Well, this is a well known practice in Queensland. It’s been highlighted by the Fitzgerald Inquiry. It was the tactic of Terry Lewis and other senior police to use terminology that is now being used against very well respected people like Bruce Grundy, respected people like Kevin Lindeberg who is just an honest citizen trying to make sure justice is done.

Bob Greenwood QC, who unfortunately has died.
Yeah. Bob Greenwood who unfortunately has died. Not to waste your time unduly but a story
a person who was a student of mine he was invalided [sic] of the police force because he’s making serious allegations against Lewis and his cronies. And it was said that he was paranoid. After the Fitzgerald Inquiry, the psychiatrist that had said he was paranoid listened to the evidence and gave evidence that indeed he was not paranoid.
His diagnosis was wrong and he just simply had a reasonable suspicion that something was wrong. Bruce Grundy and Kevin Lindeberg have provided a whole lot of evidence that there is something wrong but it’s just the practice of the Premier and his ministers to attempt to disparage these two people in my view quite unfairly.

I’am going to have to wind this up. But what could be done now, Alastair MacAdam?
Legal and Constitutional Affairs Committee Special Supplementary Submission The Heiner Affair 35
Well, one thing that could be done in respect to this is the Anglican Church have talked about an inquiry. Well, that will only have limited jurisdiction. The Prime Minister has ruled out an inquiry. There is no reason in the world that the Queensland government could not appoint an inquiry of their own. It would have troubles in relation to interstate matters but it would certainly be able to investigate a range of these things that have occurred. They have not been properly investigated in the past and they need to be.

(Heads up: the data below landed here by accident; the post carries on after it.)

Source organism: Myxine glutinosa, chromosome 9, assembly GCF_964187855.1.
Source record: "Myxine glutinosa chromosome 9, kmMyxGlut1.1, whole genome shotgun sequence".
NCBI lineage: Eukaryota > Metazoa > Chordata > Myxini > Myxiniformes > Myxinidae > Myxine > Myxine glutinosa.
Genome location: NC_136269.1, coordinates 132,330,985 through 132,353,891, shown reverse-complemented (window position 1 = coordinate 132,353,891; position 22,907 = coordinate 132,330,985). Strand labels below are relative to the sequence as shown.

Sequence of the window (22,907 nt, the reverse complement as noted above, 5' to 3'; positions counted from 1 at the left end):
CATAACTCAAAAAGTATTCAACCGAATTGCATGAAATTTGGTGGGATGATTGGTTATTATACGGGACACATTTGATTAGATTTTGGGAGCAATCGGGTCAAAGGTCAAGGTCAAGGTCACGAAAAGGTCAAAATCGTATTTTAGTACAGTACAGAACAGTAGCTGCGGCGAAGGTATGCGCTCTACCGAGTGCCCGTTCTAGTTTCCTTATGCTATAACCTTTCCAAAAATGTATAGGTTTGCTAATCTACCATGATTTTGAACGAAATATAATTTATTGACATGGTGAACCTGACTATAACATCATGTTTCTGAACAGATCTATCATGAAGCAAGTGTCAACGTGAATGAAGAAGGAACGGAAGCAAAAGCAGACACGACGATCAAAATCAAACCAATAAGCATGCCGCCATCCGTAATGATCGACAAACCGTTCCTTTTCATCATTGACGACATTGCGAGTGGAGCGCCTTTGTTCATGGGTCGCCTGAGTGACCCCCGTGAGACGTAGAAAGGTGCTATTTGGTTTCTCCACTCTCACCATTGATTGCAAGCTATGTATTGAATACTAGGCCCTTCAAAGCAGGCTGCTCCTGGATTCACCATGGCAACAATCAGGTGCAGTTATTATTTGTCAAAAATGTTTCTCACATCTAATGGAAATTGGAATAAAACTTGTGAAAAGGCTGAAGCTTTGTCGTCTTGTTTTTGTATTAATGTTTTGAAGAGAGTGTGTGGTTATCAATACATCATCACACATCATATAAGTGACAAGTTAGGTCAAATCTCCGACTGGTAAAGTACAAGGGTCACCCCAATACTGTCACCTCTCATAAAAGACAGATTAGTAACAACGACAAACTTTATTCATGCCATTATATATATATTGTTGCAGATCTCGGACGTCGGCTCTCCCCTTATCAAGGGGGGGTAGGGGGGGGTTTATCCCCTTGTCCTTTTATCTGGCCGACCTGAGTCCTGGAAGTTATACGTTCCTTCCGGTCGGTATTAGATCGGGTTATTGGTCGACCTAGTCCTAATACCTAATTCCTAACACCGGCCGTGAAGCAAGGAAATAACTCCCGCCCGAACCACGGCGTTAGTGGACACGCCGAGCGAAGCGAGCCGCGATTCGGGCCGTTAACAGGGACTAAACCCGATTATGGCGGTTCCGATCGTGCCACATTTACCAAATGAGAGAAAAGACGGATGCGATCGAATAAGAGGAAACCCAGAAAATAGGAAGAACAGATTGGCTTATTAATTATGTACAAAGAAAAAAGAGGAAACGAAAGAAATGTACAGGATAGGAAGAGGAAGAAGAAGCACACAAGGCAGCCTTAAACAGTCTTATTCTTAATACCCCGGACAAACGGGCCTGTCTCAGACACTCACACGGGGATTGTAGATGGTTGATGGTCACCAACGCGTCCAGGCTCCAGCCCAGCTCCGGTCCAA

Thanks for coming in. Alastair MacAdam is the senior lecturer at the law school of Queensland University of Technology.

Legal and Constitutional Affairs Committee Special Supplementary Submission The Heiner Affair 36

The Heiner Affair radio interview Alistair MacAdam

Heiner Affair News Articles

Print Media News news articles and reports >>>>>

Additional Heiner Affair Coverage

17/02/2011 Kevin Lindeberg Statement of Concern suggests fraud

22/06/2010 Statement of Concern II calls on Premier Bligh for inquiry into Heiner Affair.

22/06/2010 ASA and RMAA joint media release

Queensland Parliamentry Crime and Misconduct Committee

Other heiner affair commentary.


MP3/Video Interviews

Radio 4BC
Radio 4BC 01/10/2009
Radio 4BC 09/07/2010
Radio 2GB 30/09/2009
Radio 2GB 29/09/2009
Radio 2GB 24/06/2009
Radio 2GB 23/06/2009 Video
ABC Radio Richard Fidler Conversation Hour 17/03/2009
Brisbane radio 4BC 20/03/2009
Alan Jones radio interview with Piers Akerman.
Alan Jones radio interview with Peter Beattie
Alan Jones radio interview with former QLD union official Kevin Lindeberg

Download PDF Documents

Crime in the Community

Forde Commission of Inquiry

Inquiry into Harmonising Legal Systems

Tasmanian Parliament Joint Select Committee on Ethical Conduct

Standing Committee Legal & Constitutional Affairs

Independent Monthly

Heiner Affair Home

Queensland Child Protection Commission of Inquiry

News and updates from the Commission of Inquiry can be found in this News Section of The Heiner website.